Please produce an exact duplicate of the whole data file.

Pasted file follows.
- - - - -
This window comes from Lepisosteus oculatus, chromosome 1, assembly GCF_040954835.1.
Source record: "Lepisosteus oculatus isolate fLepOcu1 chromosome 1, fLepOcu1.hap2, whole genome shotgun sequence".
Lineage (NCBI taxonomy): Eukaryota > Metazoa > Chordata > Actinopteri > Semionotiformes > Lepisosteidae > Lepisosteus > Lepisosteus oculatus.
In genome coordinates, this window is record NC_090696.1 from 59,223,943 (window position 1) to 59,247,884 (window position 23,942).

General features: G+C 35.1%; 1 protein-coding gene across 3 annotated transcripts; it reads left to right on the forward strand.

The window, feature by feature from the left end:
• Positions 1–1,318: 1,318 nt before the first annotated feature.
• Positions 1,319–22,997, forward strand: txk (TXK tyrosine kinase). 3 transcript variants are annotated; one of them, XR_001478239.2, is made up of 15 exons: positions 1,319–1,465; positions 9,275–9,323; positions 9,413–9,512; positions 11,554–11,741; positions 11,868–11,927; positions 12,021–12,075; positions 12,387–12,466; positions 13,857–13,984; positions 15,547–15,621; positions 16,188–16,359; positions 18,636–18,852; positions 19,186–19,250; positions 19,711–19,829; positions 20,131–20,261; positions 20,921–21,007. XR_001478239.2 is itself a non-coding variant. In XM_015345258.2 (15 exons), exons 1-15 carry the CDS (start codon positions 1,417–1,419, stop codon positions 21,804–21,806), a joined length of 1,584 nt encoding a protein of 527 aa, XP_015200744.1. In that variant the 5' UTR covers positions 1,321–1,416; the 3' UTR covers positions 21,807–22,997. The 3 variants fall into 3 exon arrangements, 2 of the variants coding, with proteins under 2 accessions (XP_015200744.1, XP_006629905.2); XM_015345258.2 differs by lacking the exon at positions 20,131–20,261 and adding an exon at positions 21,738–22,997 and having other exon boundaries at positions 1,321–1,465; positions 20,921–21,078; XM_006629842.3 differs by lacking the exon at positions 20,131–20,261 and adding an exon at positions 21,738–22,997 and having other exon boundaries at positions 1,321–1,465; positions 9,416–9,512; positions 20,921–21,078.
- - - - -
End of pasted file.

This window comes from Lepisosteus oculatus, chromosome 1, assembly GCF_040954835.1.
Source record: "Lepisosteus oculatus isolate fLepOcu1 chromosome 1, fLepOcu1.hap2, whole genome shotgun sequence".
Lineage (NCBI taxonomy): Eukaryota > Metazoa > Chordata > Actinopteri > Semionotiformes > Lepisosteidae > Lepisosteus > Lepisosteus oculatus.
In genome coordinates, this window is record NC_090696.1 from 59,223,943 (window position 1) to 59,247,884 (window position 23,942).

General features: G+C 35.1%; 1 protein-coding gene across 3 annotated transcripts; it reads left to right on the forward strand.

The window, feature by feature from the left end:
• Positions 1–1,318: 1,318 nt before the first annotated feature.
• Positions 1,319–22,997, forward strand: txk (TXK tyrosine kinase). 3 transcript variants are annotated; one of them, XR_001478239.2, is made up of 15 exons: positions 1,319–1,465; positions 9,275–9,323; positions 9,413–9,512; positions 11,554–11,741; positions 11,868–11,927; positions 12,021–12,075; positions 12,387–12,466; positions 13,857–13,984; positions 15,547–15,621; positions 16,188–16,359; positions 18,636–18,852; positions 19,186–19,250; positions 19,711–19,829; positions 20,131–20,261; positions 20,921–21,007. XR_001478239.2 is itself a non-coding variant. In XM_015345258.2 (15 exons), exons 1-15 carry the CDS (start codon positions 1,417–1,419, stop codon positions 21,804–21,806), a joined length of 1,584 nt encoding a protein of 527 aa, XP_015200744.1. In that variant the 5' UTR covers positions 1,321–1,416; the 3' UTR covers positions 21,807–22,997. The 3 variants fall into 3 exon arrangements, 2 of the variants coding, with proteins under 2 accessions (XP_015200744.1, XP_006629905.2); XM_015345258.2 differs by lacking the exon at positions 20,131–20,261 and adding an exon at positions 21,738–22,997 and having other exon boundaries at positions 1,321–1,465; positions 20,921–21,078; XM_006629842.3 differs by lacking the exon at positions 20,131–20,261 and adding an exon at positions 21,738–22,997 and having other exon boundaries at positions 1,321–1,465; positions 9,416–9,512; positions 20,921–21,078.